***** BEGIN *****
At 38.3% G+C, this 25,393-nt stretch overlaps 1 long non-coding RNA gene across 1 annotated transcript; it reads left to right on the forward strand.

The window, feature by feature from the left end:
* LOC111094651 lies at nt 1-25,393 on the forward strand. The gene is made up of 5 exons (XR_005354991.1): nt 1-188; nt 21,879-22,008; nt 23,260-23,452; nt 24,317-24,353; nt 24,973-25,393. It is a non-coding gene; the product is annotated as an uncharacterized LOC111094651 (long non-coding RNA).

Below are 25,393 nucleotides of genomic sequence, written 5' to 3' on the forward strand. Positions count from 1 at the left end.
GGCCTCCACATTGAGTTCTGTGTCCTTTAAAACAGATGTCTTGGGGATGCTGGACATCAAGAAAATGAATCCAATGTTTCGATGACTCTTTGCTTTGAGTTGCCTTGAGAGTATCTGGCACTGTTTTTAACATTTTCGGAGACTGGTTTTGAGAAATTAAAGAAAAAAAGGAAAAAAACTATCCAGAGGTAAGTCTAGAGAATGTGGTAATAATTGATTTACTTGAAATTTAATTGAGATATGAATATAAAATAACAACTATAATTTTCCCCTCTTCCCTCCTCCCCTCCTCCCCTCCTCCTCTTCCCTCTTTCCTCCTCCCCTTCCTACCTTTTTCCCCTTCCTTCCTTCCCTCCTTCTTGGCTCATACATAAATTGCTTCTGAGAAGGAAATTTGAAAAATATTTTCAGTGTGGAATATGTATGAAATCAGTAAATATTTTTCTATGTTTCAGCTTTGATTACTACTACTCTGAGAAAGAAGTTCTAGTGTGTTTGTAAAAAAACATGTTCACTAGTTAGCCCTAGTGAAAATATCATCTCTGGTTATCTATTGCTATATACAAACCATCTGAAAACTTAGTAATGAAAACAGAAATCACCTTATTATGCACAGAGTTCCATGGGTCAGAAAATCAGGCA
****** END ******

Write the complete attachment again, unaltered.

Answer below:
At 38.3% G+C, this 25,393-nt stretch overlaps 1 long non-coding RNA gene across 1 annotated transcript; it reads left to right on the forward strand.

The window, feature by feature from the left end:
* LOC111094651 lies at nt 1-25,393 on the forward strand. The gene is made up of 5 exons (XR_005354991.1): nt 1-188; nt 21,879-22,008; nt 23,260-23,452; nt 24,317-24,353; nt 24,973-25,393. It is a non-coding gene; the product is annotated as an uncharacterized LOC111094651 (long non-coding RNA).

Below are 25,393 nucleotides of genomic sequence, written 5' to 3' on the forward strand. Positions count from 1 at the left end.
GGCCTCCACATTGAGTTCTGTGTCCTTTAAAACAGATGTCTTGGGGATGCTGGACATCAAGAAAATGAATCCAATGTTTCGATGACTCTTTGCTTTGAGTTGCCTTGAGAGTATCTGGCACTGTTTTTAACATTTTCGGAGACTGGTTTTGAGAAATTAAAGAAAAAAAGGAAAAAAACTATCCAGAGGTAAGTCTAGAGAATGTGGTAATAATTGATTTACTTGAAATTTAATTGAGATATGAATATAAAATAACAACTATAATTTTCCCCTCTTCCCTCCTCCCCTCCTCCCCTCCTCCTCTTCCCTCTTTCCTCCTCCCCTTCCTACCTTTTTCCCCTTCCTTCCTTCCCTCCTTCTTGGCTCATACATAAATTGCTTCTGAGAAGGAAATTTGAAAAATATTTTCAGTGTGGAATATGTATGAAATCAGTAAATATTTTTCTATGTTTCAGCTTTGATTACTACTACTCTGAGAAAGAAGTTCTAGTGTGTTTGTAAAAAAACATGTTCACTAGTTAGCCCTAGTGAAAATATCATCTCTGGTTATCTATTGCTATATACAAACCATCTGAAAACTTAGTAATGAAAACAGAAATCACCTTATTATGCACAGAGTTCCATGGGTCAGAAAATCAGGCA